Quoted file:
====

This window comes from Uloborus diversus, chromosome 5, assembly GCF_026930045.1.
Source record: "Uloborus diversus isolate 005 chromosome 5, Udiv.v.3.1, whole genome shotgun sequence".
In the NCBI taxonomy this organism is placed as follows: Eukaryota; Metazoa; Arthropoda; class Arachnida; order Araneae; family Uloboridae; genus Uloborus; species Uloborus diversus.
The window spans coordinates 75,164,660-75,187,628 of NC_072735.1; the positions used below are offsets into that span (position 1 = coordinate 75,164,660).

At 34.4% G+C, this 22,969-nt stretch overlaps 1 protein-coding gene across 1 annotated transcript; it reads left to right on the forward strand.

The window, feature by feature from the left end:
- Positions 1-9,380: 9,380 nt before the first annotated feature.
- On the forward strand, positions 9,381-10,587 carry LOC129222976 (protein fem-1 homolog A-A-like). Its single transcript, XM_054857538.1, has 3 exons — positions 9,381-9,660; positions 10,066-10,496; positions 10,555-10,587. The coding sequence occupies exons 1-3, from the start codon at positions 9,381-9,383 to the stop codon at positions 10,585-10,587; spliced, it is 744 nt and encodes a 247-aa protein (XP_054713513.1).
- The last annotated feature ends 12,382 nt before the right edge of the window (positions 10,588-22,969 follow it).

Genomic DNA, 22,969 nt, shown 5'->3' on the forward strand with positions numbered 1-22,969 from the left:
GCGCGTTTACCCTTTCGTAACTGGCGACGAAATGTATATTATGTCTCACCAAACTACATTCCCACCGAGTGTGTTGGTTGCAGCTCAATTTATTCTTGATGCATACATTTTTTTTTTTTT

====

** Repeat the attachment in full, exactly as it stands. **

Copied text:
This window comes from Uloborus diversus, chromosome 5, assembly GCF_026930045.1.
Source record: "Uloborus diversus isolate 005 chromosome 5, Udiv.v.3.1, whole genome shotgun sequence".
In the NCBI taxonomy this organism is placed as follows: Eukaryota; Metazoa; Arthropoda; class Arachnida; order Araneae; family Uloboridae; genus Uloborus; species Uloborus diversus.
The window spans coordinates 75,164,660-75,187,628 of NC_072735.1; the positions used below are offsets into that span (position 1 = coordinate 75,164,660).

At 34.4% G+C, this 22,969-nt stretch overlaps 1 protein-coding gene across 1 annotated transcript; it reads left to right on the forward strand.

The window, feature by feature from the left end:
- Positions 1-9,380: 9,380 nt before the first annotated feature.
- On the forward strand, positions 9,381-10,587 carry LOC129222976 (protein fem-1 homolog A-A-like). Its single transcript, XM_054857538.1, has 3 exons — positions 9,381-9,660; positions 10,066-10,496; positions 10,555-10,587. The coding sequence occupies exons 1-3, from the start codon at positions 9,381-9,383 to the stop codon at positions 10,585-10,587; spliced, it is 744 nt and encodes a 247-aa protein (XP_054713513.1).
- The last annotated feature ends 12,382 nt before the right edge of the window (positions 10,588-22,969 follow it).

Genomic DNA, 22,969 nt, shown 5'->3' on the forward strand with positions numbered 1-22,969 from the left:
GCGCGTTTACCCTTTCGTAACTGGCGACGAAATGTATATTATGTCTCACCAAACTACATTCCCACCGAGTGTGTTGGTTGCAGCTCAATTTATTCTTGATGCATACATTTTTTTTTTTTT